Victorian Long Service and Good Conduct Medal to George Jacobs a Petty Officer serving as Captain of The Forecastle on H.M.S. HIMALAYA Victorian Long Service and Good Conduct Medal to George Jacobs a Petty Officer serving as Captain of The Forecastle on H.M.S. HIMALAYA Victorian Long Service and Good Conduct Medal to George Jacobs a Petty Officer serving as Captain of The Forecastle on H.M.S. HIMALAYA Victorian Long Service and Good Conduct Medal to George Jacobs a Petty Officer serving as Captain of The Forecastle on H.M.S. HIMALAYA Victorian Long Service and Good Conduct Medal to George Jacobs a Petty Officer serving as Captain of The Forecastle on H.M.S. HIMALAYA Victorian Long Service and Good Conduct Medal to George Jacobs a Petty Officer serving as Captain of The Forecastle on H.M.S. HIMALAYA Victorian Long Service and Good Conduct Medal to George Jacobs a Petty Officer serving as Captain of The Forecastle on H.M.S. HIMALAYA

Victorian Long Service and Good Conduct Medal to George Jacobs a Petty Officer serving as Captain of The Forecastle on H.M.S. HIMALAYA

Here on offer is an excellent example of a genuine Queen Victoria Royal Navy Long Service and Good Conduct medal awarded to George Jacobs, a Petty Officer serving as a Captain of the Forecastle on H.M.S. HIMALAYA.


The edge is engraved with the following details:


GEOe JACOBS CAPt F. Cle H.M.S. HIMALAYA


The medal itself is in excellent condition and retains a aged patina finish to the silver, which could be cleaned to a bright finish, if so required. (Please see my photos)


This example has the narrow suspender bar (37mm) and has a new ribbon as it didn’t have one when I acquired it.

The following are some details of the interesting history of the ship.

HIMALAYA was ordered by the Peninsular and Oriental Steam Navigation Company and laid down at the yard of C. J. Mare & Co. Leamouth, London in November 1851 as an iron paddle steamer, half as large again as any of P&O's previous vessels.
With rising coal prices, paddle propulsion was too inefficient and she was altered to a screw vessel while still on the stocks, she was fitted with a two-cylinder simple expansion horizontal trunk engine made by John Penn & Sons at Greenwich of 700 nhp or 2,050 ihp, with a single two-bladed propeller of 18 feet diameter driving her at a speed of 13 knots.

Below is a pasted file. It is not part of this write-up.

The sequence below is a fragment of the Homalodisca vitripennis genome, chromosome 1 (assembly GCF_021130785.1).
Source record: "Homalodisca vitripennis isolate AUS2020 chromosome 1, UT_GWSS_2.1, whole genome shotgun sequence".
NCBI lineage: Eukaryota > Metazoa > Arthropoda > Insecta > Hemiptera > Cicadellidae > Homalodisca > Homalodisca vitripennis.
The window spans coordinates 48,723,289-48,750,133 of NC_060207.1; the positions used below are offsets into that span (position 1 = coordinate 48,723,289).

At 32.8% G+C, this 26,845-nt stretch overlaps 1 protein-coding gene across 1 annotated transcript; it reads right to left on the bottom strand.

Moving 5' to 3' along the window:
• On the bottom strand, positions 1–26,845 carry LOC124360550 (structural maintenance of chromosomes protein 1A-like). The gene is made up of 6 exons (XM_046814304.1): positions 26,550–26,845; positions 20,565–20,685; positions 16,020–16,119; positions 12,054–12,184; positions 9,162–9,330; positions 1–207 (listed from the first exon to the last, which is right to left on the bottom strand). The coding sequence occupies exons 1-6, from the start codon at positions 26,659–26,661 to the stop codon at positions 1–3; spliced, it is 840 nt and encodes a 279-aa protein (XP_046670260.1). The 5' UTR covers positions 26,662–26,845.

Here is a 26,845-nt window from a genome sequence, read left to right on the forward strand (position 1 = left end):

The ship had a length of 372.9 ft, a beam of 46.2 ft, a depth of 34.9 ft and measured 3,438 GRT and 2,327 NRT.
She was fitted with sails on three masts for use when the wind was favourable. She was launched on 24 May 1853 by Lady Matheson, wife of the P&O chairman, Sir James Matheson, but did not carry out trials until 9 January 1854.
Himalaya had cabin accommodation for 200 first and second-class passengers, requiring a crew of 213, could accommodate 2000 troops or emigrants, she was said at the time to be the biggest ship built.
The new ship left the Thames on 12 January 1854 for Southampton, arriving the following day, on 21 January sailed on her maiden voyage to Alexandria via Gibraltar and Malta, with passengers and specie for onward carriage to India and China. By the time she returned to Southampton on 16 February, Himalaya had been chartered to carry troops to Constantinople. In early March she sailed from Southampton and Plymouth for the Mediterranean with 1452 troops and equipment. P&O had concluded that Himalaya was a larger vessel than the passenger traffic demanded and, with coal becoming more expensive with the advent of war in the Crimea, would not be economic.
In July 1854, after another trooping voyage, to Scutari, the company was able to persuade the British Government to buy her to use as a troopship for £133,000, a little above her cost price of £130,000. After purchase, Himalaya was converted to carry up to 3000 soldiers and subsequently served as a troopship for four decades; the purchase being viewed with suspicion by some naval experts. During this time she supported operations during the Second Opium War, carried troops to India, South Africa, the Gold Coast, North America. In July 1857, she ran aground in the Strait of Banca, she was re-floated on 8 July with assistance from the British merchant ship Gauntlet. On 8 October 1859, Himalaya discovered the British barque Norma in a sinking condition, having been struck by a gale two days before. Norma was taken in tow, with the pair reaching Bermuda on 12 October.
In 1863 the troopship was re-engined at the Keyham Steam Yard with a new two-cylinder horizontal, single expansion engine of 2,609 ihp.

She retired from trooping service and was decommissioned on 28 September 1894.
Retained to became a coal hulk in the Hamoaze, Devonport, in December 1895, with the new name C60, she was sent to Hull for conversion by Earle’s Shipbuilding Co to a vessel able to store 4,500 tons of coal, she returned to Devonport at the end of June 1896. C60 was sold out of the navy on 28 September 1920 to a private owner, E. W. Payne, towed to Portland Harbour as Himalaya, to continue as a coal hulk, she remained in this role until WW2.

She was sunk by air attack, by Junkers 87 dive-bombers of the German Luftwaffe, on 12 June 1940.

Himalaya's figurehead of an Indian warrior is preserved in Greenwich.

This is a fine example of this type of medal and named to a Petty Officer, Captain of the Forecastle of the famous ship, who warrants further research into his service.

The medal measures approximately 1.4” (35mm) diameter and weighs 35g.

Please see my pictures for the details of the condition, which complement this description.

Please see my TERMS OF BUSINESS regarding Deliver Charges and Insurance regarding additional insurance cover, should you require it, BEFORE the item is dispatched.

The responsibility lies with the customer to check with your Customs restrictions that this item can be imported into your country.

Code: 50395

SOLD